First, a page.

5 key takeaways from day two of GESF 2016
Sunday saw another incredible day at the Global Education and Skills Forum, as the debates, masterclasses and discussions continued.
The day opened with three inspiring stories from children around the globe, and as always the power of education to change the lives of our young people dominated today’s sessions.
These are the moments you need to know about:
1) Hanan Al Hroub was announced as the winner of the Global Teacher Prize 2016. The inspirational Palestinian teacher focuses on ensuring that children can learn in a safe environment, embracing the slogan ‘No to Violence’. As Pope Francis highlighted in his video announcing the winner, it’s crucial for a child to be given the opportunity and freedom to play. Hanan embraces this philosophy. We are honoured to name her as this year’s winner.
— Global Teacher Prize (@TeacherPrize) March 13, 2016
2) “The biggest injustice for any child is not to give them educational opportunity”. Former UK Prime Minister, Tony Blair gave his views on global education and this year’s theme in a key session this afternoon. The wide-ranging discussion, featuring Mr Blair, UNESCO Director-General Irina Bokova and WPP CEO Sir Martin Sorrell, tackled some of the major issues in education today. As the panel agreed, education is ultimately all about children – a timely and powerful reminder of why we’ve all been here.
3) Elias Bou Saab, the Lebanese Minister for Education, stole the show at the morning’s plenary session. He called on the international community to do more in tackling the refugee crisis – especially in making sure all children have access to education. He outlined the struggle faced in Lebanon to ensure that Syrian refugee children do not become a ‘lost generation’ and highlighted that a child’s place is in the classroom.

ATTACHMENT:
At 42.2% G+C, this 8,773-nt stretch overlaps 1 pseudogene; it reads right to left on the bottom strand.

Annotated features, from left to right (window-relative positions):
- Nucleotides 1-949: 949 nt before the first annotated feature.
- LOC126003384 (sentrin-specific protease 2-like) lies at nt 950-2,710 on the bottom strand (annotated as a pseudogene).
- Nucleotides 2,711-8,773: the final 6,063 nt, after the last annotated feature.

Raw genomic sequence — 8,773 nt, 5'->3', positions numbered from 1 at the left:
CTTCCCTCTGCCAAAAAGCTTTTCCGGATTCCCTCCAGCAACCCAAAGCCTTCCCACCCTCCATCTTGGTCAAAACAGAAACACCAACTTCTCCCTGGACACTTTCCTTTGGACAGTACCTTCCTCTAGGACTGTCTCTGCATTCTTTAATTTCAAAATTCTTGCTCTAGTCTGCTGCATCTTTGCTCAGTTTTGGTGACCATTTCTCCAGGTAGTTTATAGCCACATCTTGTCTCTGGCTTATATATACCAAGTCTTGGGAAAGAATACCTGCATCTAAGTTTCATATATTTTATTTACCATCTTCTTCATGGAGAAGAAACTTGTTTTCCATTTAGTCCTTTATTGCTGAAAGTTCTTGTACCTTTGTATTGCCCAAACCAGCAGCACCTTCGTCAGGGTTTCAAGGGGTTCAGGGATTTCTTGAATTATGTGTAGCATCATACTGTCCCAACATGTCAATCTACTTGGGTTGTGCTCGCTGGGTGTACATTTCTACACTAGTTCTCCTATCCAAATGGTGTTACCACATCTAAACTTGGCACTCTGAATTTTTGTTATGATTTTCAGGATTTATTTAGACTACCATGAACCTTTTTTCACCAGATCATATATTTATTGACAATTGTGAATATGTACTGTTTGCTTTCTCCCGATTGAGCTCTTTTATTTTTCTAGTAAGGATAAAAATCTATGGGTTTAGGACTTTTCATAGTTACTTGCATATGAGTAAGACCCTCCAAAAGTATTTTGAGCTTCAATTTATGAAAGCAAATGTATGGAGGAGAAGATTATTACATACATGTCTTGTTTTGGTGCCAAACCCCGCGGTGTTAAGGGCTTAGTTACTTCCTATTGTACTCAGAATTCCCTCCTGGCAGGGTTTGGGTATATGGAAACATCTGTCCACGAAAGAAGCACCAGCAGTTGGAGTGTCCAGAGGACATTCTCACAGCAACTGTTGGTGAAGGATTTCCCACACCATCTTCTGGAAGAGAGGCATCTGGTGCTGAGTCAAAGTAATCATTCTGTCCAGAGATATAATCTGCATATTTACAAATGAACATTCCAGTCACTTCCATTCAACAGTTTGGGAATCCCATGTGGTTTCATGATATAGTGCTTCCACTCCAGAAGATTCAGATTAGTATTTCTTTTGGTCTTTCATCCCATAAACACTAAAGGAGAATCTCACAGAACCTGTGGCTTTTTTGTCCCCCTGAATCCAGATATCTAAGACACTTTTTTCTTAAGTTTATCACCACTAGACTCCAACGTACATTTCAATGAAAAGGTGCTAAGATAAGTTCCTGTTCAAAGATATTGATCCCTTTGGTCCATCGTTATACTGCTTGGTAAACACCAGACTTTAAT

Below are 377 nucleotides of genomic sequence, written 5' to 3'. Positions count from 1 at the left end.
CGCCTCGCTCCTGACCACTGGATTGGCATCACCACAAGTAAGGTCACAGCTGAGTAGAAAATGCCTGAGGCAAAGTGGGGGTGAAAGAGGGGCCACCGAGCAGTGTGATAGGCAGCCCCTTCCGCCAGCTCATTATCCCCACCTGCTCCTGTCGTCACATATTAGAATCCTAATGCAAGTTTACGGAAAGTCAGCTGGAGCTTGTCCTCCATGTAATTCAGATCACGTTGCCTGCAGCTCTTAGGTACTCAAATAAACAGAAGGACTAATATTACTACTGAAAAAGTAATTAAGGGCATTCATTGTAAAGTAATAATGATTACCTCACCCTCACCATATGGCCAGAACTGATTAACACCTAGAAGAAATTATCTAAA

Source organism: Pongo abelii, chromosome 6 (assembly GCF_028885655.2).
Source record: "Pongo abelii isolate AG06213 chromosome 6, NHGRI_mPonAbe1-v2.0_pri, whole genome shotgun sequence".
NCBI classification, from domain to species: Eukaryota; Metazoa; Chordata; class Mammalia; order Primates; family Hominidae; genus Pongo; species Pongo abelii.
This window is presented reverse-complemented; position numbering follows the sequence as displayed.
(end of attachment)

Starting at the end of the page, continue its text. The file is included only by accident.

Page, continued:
— Global Ed & Skills (@GESForum) March 13, 2016
4) The teachers of 2030. The future of the teaching profession was the topic of the first panel discussion of the day. The role of technology dominated the opening of the discussion, with a consensus reached, that teacher will never be replaced by technology. As Anies Basweden, the Indonesian Minister of Education and Culture highlighted “education is about interaction between human beings. Technology must help that interaction.”
5) We’re becoming too focused on STEM education. That was the conclusion of the audience in a key GESF Debate Chamber. Last year’s Global Teacher Prize winner, Nancie Atwell, debated with fellow 2015 top 10 finalist Stephen Ritz, plus Anna Winthrop and Oley Dibba-Wadda. While it was universally acknowledged that both STEM and the humanities are vital to a rounded education, the audience ultimately decided that STEM is becoming too dominant.
The Global Education and Skills Forum is the leading multi-stakeholder education event bringing together leaders from the Public, Private and Social sectors together to address how we can deliver on the promise of education, equity and employment for all.
Blog post by:
Digital Communications Manager, Varkey Foundation